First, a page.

Schools are sending letters for parents to
consent to access Medicaid for related services such as therapies on
IEPs. Typically, if the district wants to access employer
insurance, parents need to be aware that if they sign consent, it
counts against the child's lifetime cap on benefits. However, if
they have a Medicaid HMO it's a win-win because it doesn't count
against the child's cap, and the schools can get federal matches and
provide more services. But there's a glitch. If the child has a
Medicaid waiver it will count against their medical expenses. What
they should do is write that they're not consenting but that the
district has made them aware of the Medicaid initiative. They do
not need to put the reason why they're not consenting. Otherwise
districts get penalized if there's no proof they informed
parents. Please note that on page 5 of the regulations it states
"In order to avoid duplicating claims, LEA [school district] service
claims will not be processed for a student who also receives
services under a waiver program." so hopefully if a parent is
unaware and signs, it's a safety net.
The Centers for Disease Control and Prevention (CDC) has put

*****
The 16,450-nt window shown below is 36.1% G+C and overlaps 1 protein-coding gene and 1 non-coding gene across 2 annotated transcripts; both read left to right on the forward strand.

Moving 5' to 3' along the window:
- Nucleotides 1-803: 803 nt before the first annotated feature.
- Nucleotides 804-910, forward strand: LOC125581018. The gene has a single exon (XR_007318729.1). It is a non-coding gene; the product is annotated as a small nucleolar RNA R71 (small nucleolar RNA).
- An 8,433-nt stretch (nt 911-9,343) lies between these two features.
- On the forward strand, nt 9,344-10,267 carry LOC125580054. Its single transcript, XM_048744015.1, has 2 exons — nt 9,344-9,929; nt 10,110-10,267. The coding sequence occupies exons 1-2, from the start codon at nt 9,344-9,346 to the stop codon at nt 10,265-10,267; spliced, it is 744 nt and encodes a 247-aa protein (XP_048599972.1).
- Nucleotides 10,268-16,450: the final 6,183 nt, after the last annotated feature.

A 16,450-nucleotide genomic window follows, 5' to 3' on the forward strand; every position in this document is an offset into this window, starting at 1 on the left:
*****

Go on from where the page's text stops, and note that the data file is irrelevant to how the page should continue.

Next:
together a short video to help answer questions that parents may
have about childhood immunizations. "Get the Picture: Childhood
Immunizations" was released on April 13, 2009. The video is
approximately six minutes long and features a group of mothers
discussing vaccines with an expert from the DC. The website includes
a full transcript, plus instructions for downloading or sharing the
video via Facebook, Google, or other sites.
To access the video, go to
ATTENTION ALL 5th GRADE
NEW VACCINES REQUIRED!
Helping Your Adolescent Stay Healthy
Vaccination Awareness Website
part of our Family to Family Health Information Center, we are providing
information related to the issues of health care for children with
special health care needs. Some links are specific to New Jersey,
but there are many that will be a help to everyone.
Below is a recent
listing of website links that we have found valuable and hope they will
be of benefit to others.
you have found valuable links that you would like us to incorporate into
future digests, please send them to Diana MTK Autin,
Pass It On! - Family2Family Newsletter
January - February 2007 Issue
Futures Health Tips for Kids
you have a child with
special health care needs?
you like to help families like yours meet their
needs and their own?
Resource Parents volunteer to provide other parents with emotional
support and information about critical resources for children with
special health needs. Training is provided.
you would like to ask questions or become part of the Health Resource
leave your name, phone number and county at
email the coordinators at
of the Health Resource Parent Coordinators
will get back to you.
note: Organizations serving
children with special needs are welcome to attend the train the trainer
for their own knowledge and are welcome to volunteer!